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NY Jets’ pursuit of veteran QB reflects reality of NFL team-building

Derek Carr, NY Jets, Trade, Sign, Rumors
Derek Carr, New York Jets, Getty Images

The Jets may be forced to go the non-ideal QB route

In 2008, the New York Jets pursued Brett Favre. In 2012, the Broncos signed Peyton Manning. The Buccaneers did the same in 2020 with Tom Brady. In 2021, Matthew Stafford went to the Rams, while the 49ers traded three first-round picks to nab Trey Lance in the draft. In 2022, the Broncos and Browns traded an arm and a leg for Russell Wilson and Deshaun Watson, respectively.

This is the price that a team without a quarterback must pay to get one. Whether the move works out or not is often a toss-up, but a franchise thinking that their roster is a quarterback away will move heaven and earth to acquire “the” guy.

Jets general manager Joe Douglas has not shown a proclivity toward overpaying, particularly on the trade market. He has his price and doesn’t like to budge from it. However, the handcuffs of fiscal responsibility have clearly been removed this offseason, as Woody Johnson made it clear that he will pay whatever it takes to get that QB.

In the ideal NFL world, a team gets a quarterback on a rookie deal and utilizes the cheap contract window to maximize their winning potential, ideally culminating in a championship. However, even for the great QBs, that window is becoming increasingly narrow. No longer content to wait until after their fourth season, the top (and even not-so-top) first-round quarterbacks want their money after their third season in the league, which is the earliest that they are allowed to negotiate an extension.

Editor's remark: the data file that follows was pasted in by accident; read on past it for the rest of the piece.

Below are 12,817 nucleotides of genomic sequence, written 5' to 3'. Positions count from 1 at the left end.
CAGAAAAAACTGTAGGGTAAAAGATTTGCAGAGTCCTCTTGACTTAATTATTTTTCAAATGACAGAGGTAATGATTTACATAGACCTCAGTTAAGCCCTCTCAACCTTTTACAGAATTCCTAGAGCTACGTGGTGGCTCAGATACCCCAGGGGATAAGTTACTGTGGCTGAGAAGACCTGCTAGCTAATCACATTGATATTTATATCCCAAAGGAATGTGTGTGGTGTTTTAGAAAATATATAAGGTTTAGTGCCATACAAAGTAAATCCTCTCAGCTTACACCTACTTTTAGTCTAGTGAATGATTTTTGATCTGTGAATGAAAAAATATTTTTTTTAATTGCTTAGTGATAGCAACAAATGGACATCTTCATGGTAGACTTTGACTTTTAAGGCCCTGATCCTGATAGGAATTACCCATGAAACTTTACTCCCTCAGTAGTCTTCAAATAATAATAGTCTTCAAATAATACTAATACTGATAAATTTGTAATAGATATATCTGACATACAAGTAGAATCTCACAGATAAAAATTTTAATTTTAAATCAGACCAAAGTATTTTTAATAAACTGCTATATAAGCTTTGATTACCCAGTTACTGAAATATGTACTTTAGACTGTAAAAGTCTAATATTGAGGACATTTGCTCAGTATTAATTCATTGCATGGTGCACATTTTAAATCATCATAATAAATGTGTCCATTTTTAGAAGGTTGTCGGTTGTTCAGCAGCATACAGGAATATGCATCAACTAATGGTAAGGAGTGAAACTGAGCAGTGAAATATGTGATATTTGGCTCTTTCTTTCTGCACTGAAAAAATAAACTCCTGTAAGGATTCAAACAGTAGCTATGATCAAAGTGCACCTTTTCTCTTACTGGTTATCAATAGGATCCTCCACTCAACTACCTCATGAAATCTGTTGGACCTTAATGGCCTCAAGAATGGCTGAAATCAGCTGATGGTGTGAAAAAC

What does a team do if they don’t have that quarterback, though?

If there are many other holes in the team, the solution is usually to tear it all down and start over. The problem is that the highly drafted QBs often enter a situation in which there is little or no other talent on the roster, thereby reducing their chances of success. Obviously, a team can try to build around their young quarterback, but in a sink-or-swim league, many unprotected quarterbacks sink.

If there is legitimate talent on the team, though, the roster is often caught in no man’s land. They’re good enough to land outside the draft pick territory necessary to select a top quarterback but also not able to get over the hump with the QBs currently on the roster.

The trend has increasingly become for such teams to move mountains to try to acquire that difference-making QB. The results are mixed.

  • The Rams mortgaged their future for Stafford, a risky move that both netted them the ring but also may have been the harbinger of their 2022 meltdown.
  • The Bucs, on the other hand, became a dominant force for a couple of seasons under Brady and also won the ring.
  • The 49ers got Trey Lance only to end up in mostly the same place with the same QB (Jimmy Garoppolo) and then the Irrelevant draft pick (Brock Purdy).
  • The Broncos won in 2012 with Manning but seemingly swung and missed with Russell Wilson in 2022. They hope Sean Payton can right the ship and salvage their investment.
  • The Browns made a foolish investment in Watson and saw their team succeed more with career-long Plan B Jacoby Brissett.
  • The Saints keep trying to get their Drew Brees replacement and will have to pay the piper at some point.
  • The Colts kept getting veteran retreads and eventually saw the strength of the rest of their roster crumble in 2022.
  • The Vikings have been stuck in the same cycle of slightly above mediocrity since acquiring Kirk Cousins.

This is the prospect the Jets are looking at. They can go for the lower ceiling options as the Colts have or swing for the fences like Denver did twice. They can try to settle in between, as Minnesota did with Cousins. There are no guarantees with whichever direction they choose.